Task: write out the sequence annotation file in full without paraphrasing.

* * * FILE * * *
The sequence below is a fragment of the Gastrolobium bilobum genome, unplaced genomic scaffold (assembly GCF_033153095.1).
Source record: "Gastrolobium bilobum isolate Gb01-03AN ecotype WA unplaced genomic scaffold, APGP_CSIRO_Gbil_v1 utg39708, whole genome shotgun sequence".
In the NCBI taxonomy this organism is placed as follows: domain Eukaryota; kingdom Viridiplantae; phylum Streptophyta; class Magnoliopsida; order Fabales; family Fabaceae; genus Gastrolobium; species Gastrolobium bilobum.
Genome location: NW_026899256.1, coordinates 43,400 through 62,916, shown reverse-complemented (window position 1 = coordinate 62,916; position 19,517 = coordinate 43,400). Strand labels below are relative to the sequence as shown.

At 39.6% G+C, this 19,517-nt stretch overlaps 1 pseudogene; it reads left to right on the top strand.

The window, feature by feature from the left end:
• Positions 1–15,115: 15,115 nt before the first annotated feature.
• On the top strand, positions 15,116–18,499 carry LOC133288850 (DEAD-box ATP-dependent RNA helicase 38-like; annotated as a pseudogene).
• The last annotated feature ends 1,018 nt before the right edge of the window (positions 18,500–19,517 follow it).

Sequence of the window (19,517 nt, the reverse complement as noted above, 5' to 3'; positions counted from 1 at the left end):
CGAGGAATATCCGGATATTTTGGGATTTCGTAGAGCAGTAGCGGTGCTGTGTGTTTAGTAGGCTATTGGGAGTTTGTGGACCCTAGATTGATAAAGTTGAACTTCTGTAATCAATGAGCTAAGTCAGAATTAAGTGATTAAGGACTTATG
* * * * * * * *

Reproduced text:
The sequence below is a fragment of the Gastrolobium bilobum genome, unplaced genomic scaffold (assembly GCF_033153095.1).
Source record: "Gastrolobium bilobum isolate Gb01-03AN ecotype WA unplaced genomic scaffold, APGP_CSIRO_Gbil_v1 utg39708, whole genome shotgun sequence".
In the NCBI taxonomy this organism is placed as follows: domain Eukaryota; kingdom Viridiplantae; phylum Streptophyta; class Magnoliopsida; order Fabales; family Fabaceae; genus Gastrolobium; species Gastrolobium bilobum.
Genome location: NW_026899256.1, coordinates 43,400 through 62,916, shown reverse-complemented (window position 1 = coordinate 62,916; position 19,517 = coordinate 43,400). Strand labels below are relative to the sequence as shown.

At 39.6% G+C, this 19,517-nt stretch overlaps 1 pseudogene; it reads left to right on the top strand.

The window, feature by feature from the left end:
• Positions 1–15,115: 15,115 nt before the first annotated feature.
• On the top strand, positions 15,116–18,499 carry LOC133288850 (DEAD-box ATP-dependent RNA helicase 38-like; annotated as a pseudogene).
• The last annotated feature ends 1,018 nt before the right edge of the window (positions 18,500–19,517 follow it).

Sequence of the window (19,517 nt, the reverse complement as noted above, 5' to 3'; positions counted from 1 at the left end):
CGAGGAATATCCGGATATTTTGGGATTTCGTAGAGCAGTAGCGGTGCTGTGTGTTTAGTAGGCTATTGGGAGTTTGTGGACCCTAGATTGATAAAGTTGAACTTCTGTAATCAATGAGCTAAGTCAGAATTAAGTGATTAAGGACTTATG